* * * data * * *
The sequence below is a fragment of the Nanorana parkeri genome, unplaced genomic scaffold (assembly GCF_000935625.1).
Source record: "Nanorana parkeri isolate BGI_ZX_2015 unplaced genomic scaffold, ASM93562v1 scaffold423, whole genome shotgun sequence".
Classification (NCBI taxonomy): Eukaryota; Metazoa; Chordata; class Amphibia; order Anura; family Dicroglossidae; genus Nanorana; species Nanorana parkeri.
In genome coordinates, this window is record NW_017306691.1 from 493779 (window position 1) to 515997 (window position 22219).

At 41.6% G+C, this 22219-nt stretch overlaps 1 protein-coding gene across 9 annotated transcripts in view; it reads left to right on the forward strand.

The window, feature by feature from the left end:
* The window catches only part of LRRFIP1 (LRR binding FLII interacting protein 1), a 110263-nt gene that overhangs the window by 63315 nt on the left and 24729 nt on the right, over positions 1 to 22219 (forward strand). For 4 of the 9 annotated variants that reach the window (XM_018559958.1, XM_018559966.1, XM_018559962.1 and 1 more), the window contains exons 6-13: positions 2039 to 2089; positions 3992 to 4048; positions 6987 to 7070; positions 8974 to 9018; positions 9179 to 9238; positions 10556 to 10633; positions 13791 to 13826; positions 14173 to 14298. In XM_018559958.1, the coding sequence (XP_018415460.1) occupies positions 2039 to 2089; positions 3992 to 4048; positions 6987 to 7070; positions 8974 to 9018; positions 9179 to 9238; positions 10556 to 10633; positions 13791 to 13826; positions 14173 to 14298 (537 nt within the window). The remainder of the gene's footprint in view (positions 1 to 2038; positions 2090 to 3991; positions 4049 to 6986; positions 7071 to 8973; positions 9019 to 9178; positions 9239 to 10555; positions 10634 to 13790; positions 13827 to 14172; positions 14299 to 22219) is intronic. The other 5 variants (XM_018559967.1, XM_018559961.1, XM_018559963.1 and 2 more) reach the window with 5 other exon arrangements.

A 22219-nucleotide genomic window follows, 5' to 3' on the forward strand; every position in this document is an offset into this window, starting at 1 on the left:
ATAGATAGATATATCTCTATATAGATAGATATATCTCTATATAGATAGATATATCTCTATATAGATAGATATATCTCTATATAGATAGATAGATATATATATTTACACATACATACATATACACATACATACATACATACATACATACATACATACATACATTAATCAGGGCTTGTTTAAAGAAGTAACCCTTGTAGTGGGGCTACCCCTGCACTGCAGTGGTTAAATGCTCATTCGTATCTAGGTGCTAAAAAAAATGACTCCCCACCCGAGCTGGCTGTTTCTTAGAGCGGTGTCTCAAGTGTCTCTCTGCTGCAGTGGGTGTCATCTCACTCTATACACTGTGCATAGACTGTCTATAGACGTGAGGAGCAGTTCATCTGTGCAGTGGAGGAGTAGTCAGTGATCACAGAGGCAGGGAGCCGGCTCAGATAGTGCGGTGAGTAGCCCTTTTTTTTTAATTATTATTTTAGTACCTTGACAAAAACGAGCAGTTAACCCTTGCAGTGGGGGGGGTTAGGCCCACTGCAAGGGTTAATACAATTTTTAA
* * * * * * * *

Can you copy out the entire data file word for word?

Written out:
The sequence below is a fragment of the Nanorana parkeri genome, unplaced genomic scaffold (assembly GCF_000935625.1).
Source record: "Nanorana parkeri isolate BGI_ZX_2015 unplaced genomic scaffold, ASM93562v1 scaffold423, whole genome shotgun sequence".
Classification (NCBI taxonomy): Eukaryota; Metazoa; Chordata; class Amphibia; order Anura; family Dicroglossidae; genus Nanorana; species Nanorana parkeri.
In genome coordinates, this window is record NW_017306691.1 from 493779 (window position 1) to 515997 (window position 22219).

At 41.6% G+C, this 22219-nt stretch overlaps 1 protein-coding gene across 9 annotated transcripts in view; it reads left to right on the forward strand.

The window, feature by feature from the left end:
* The window catches only part of LRRFIP1 (LRR binding FLII interacting protein 1), a 110263-nt gene that overhangs the window by 63315 nt on the left and 24729 nt on the right, over positions 1 to 22219 (forward strand). For 4 of the 9 annotated variants that reach the window (XM_018559958.1, XM_018559966.1, XM_018559962.1 and 1 more), the window contains exons 6-13: positions 2039 to 2089; positions 3992 to 4048; positions 6987 to 7070; positions 8974 to 9018; positions 9179 to 9238; positions 10556 to 10633; positions 13791 to 13826; positions 14173 to 14298. In XM_018559958.1, the coding sequence (XP_018415460.1) occupies positions 2039 to 2089; positions 3992 to 4048; positions 6987 to 7070; positions 8974 to 9018; positions 9179 to 9238; positions 10556 to 10633; positions 13791 to 13826; positions 14173 to 14298 (537 nt within the window). The remainder of the gene's footprint in view (positions 1 to 2038; positions 2090 to 3991; positions 4049 to 6986; positions 7071 to 8973; positions 9019 to 9178; positions 9239 to 10555; positions 10634 to 13790; positions 13827 to 14172; positions 14299 to 22219) is intronic. The other 5 variants (XM_018559967.1, XM_018559961.1, XM_018559963.1 and 2 more) reach the window with 5 other exon arrangements.

A 22219-nucleotide genomic window follows, 5' to 3' on the forward strand; every position in this document is an offset into this window, starting at 1 on the left:
ATAGATAGATATATCTCTATATAGATAGATATATCTCTATATAGATAGATATATCTCTATATAGATAGATATATCTCTATATAGATAGATAGATATATATATTTACACATACATACATATACACATACATACATACATACATACATACATACATACATACATTAATCAGGGCTTGTTTAAAGAAGTAACCCTTGTAGTGGGGCTACCCCTGCACTGCAGTGGTTAAATGCTCATTCGTATCTAGGTGCTAAAAAAAATGACTCCCCACCCGAGCTGGCTGTTTCTTAGAGCGGTGTCTCAAGTGTCTCTCTGCTGCAGTGGGTGTCATCTCACTCTATACACTGTGCATAGACTGTCTATAGACGTGAGGAGCAGTTCATCTGTGCAGTGGAGGAGTAGTCAGTGATCACAGAGGCAGGGAGCCGGCTCAGATAGTGCGGTGAGTAGCCCTTTTTTTTTAATTATTATTTTAGTACCTTGACAAAAACGAGCAGTTAACCCTTGCAGTGGGGGGGGTTAGGCCCACTGCAAGGGTTAATACAATTTTTAA